For over a year now, Lebanon has catapulted from one crisis to another. Food prices have been on the rise, people struggle to provide for their families, they worry about shortages in gas and medication, and a global pandemic that has weakened the health system and widened the gap in the economy. And then to make it all worse - the massive blast that occurred on August 4 2020 - devastating the port of Beirut and causing extensive suffering and tremendous damage to the city and its people.
As an emergency intervention, UNICEF, working in partnership with World Vision and other NGOs, provided emergency cash assistance as immediate support to vulnerable individuals in the most vulnerable and affected areas. The aim was to reach 80,000 vulnerable children and individuals affected by the Beirut Port explosions, and provide eligible households with a one-off emergency grant of 120 USD per eligible member to allow families to address the immediate needs of their children. The programme covered the mostly affected areas with pre-existing vulnerabilities such as Karantina, Borj Hamoud, Karm El-Zeitoun, Qobayat, Bachoura, Basta El Tahta and Khandak. It covered families with children under 18, pregnant women, people with disability, elderly above 70 years old and women headed-households.
Living in Karantina, one of Beirut’s most vulnerable areas located right next to the port, Hassan, 48, his wife and five children still cannot believe what happened that day. What started as an ordinary sunny summer day, ended up being the worst day in Lebanon's history.
There is nothing ordinary about this year.
Hassan was watching television with his family when suddenly they heard a massive explosion. "We could not understand what was happening, the glass came from everywhere," he says. The blast severely destroyed their home. Glass cut through the walls and damaged every piece of furniture and appliance.
Thanks to the community and volunteers who joined forces and started cleaning and helping in every possible way, Hassan was able to stay home.
But a repaired home would not solve all his problems.
Six years ago, Hassan lost his job as a butcher after the Karantina Butchery closed. It was the only profession he knew. “I worked as a porterage for a while, but due to some health problems I was not able to proceed for long, so now I am spending all my life savings,” he says. Recently, he sold his car in order to keep providing for his family. He is unemployed and unable to provide his kids with decent meals, let alone their basic needs.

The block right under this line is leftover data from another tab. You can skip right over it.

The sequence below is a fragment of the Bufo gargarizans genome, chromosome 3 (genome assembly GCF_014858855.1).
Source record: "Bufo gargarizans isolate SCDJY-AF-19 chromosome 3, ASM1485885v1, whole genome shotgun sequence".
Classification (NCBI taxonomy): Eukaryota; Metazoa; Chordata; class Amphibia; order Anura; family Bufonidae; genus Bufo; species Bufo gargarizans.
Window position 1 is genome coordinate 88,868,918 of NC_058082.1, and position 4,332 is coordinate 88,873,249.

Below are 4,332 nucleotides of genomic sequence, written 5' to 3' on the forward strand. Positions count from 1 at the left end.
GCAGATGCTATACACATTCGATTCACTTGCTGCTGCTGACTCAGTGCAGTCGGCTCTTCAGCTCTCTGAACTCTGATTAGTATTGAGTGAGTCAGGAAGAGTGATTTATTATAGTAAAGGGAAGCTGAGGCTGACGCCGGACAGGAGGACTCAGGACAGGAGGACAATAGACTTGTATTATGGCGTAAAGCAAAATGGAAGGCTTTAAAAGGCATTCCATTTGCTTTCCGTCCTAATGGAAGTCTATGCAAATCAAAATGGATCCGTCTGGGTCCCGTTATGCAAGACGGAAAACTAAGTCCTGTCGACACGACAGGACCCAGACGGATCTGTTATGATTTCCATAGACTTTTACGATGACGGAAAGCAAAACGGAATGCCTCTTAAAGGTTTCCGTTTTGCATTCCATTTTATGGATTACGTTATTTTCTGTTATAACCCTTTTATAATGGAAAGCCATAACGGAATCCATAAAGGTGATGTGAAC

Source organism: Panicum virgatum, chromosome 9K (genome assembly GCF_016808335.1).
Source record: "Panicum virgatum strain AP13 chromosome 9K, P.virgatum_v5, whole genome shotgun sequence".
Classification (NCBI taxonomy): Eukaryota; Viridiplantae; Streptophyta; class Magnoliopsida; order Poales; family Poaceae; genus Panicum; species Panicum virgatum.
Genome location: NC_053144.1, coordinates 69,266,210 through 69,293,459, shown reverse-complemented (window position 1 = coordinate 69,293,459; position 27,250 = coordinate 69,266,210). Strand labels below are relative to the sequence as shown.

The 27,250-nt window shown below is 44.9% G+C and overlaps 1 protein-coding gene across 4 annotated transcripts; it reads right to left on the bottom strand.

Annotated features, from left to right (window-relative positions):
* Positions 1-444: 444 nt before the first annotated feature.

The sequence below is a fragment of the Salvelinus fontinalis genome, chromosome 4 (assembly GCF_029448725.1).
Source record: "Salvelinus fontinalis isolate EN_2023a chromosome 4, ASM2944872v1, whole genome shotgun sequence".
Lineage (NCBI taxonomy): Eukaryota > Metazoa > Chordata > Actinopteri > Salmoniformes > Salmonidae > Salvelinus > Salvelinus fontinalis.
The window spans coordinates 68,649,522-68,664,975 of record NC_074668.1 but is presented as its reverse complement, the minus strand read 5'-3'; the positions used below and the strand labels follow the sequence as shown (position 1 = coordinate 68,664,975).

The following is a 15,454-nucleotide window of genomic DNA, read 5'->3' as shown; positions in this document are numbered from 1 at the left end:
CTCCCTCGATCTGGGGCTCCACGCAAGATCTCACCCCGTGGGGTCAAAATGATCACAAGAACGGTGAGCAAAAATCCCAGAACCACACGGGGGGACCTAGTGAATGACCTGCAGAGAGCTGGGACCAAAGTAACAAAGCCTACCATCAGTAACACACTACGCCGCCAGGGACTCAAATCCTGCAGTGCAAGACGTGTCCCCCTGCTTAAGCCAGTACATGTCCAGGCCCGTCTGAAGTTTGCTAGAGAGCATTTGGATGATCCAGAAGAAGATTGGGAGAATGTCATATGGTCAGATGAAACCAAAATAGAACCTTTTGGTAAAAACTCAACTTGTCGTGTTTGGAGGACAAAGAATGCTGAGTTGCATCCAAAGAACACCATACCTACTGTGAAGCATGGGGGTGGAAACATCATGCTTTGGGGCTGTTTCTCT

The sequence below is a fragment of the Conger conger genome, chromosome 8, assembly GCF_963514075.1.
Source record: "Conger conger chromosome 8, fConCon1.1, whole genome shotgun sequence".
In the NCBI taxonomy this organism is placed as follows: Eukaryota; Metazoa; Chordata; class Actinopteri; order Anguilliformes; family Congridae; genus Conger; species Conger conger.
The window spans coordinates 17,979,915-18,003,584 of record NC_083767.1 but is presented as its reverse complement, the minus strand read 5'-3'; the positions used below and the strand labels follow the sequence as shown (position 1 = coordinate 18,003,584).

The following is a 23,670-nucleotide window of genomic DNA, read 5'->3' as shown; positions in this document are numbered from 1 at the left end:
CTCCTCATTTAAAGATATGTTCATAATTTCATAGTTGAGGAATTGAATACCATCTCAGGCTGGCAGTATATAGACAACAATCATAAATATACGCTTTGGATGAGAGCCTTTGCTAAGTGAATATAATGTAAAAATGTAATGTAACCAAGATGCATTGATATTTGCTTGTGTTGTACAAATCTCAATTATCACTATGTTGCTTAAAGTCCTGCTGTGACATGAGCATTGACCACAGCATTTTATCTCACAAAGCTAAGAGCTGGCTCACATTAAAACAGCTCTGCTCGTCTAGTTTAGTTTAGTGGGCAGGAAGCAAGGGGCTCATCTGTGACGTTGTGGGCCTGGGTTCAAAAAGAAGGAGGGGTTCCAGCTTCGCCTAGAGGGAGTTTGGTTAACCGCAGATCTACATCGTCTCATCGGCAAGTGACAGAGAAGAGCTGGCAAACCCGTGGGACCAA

After the explosion, Hassan received food assistance from several NGOs. As for the 120 USD he received from the Emergency Cash Transfer assistance, he plans on spending it on his children. "I was neglecting all their needs and desires, and this assistance is the perfect way to get them what they have been asking me for years," Hassan says. “My kids cannot remember the last time they wore new clothes and shoes. My eldest is always feeling ashamed and inferior to her classmates because of her old wardrobe.
But now I will be able to buy her new items and restore her self esteem”.
UNICEF offered two options for households who wish to benefit from the assistance to apply through, self-online registration and on-site registration. l
Living in an area right next to the explosion zone was not an easy experience. Having to see the damage that occurred and face the debris and the memories it brings, will always bring bad memories. Assistance and support similar to the Emergency Cash Transfer is helping the most vulnerable families affected by the Beirut explosion overcome these hard times and focus on being present for their loved ones to recover from the horrific experience they all went through.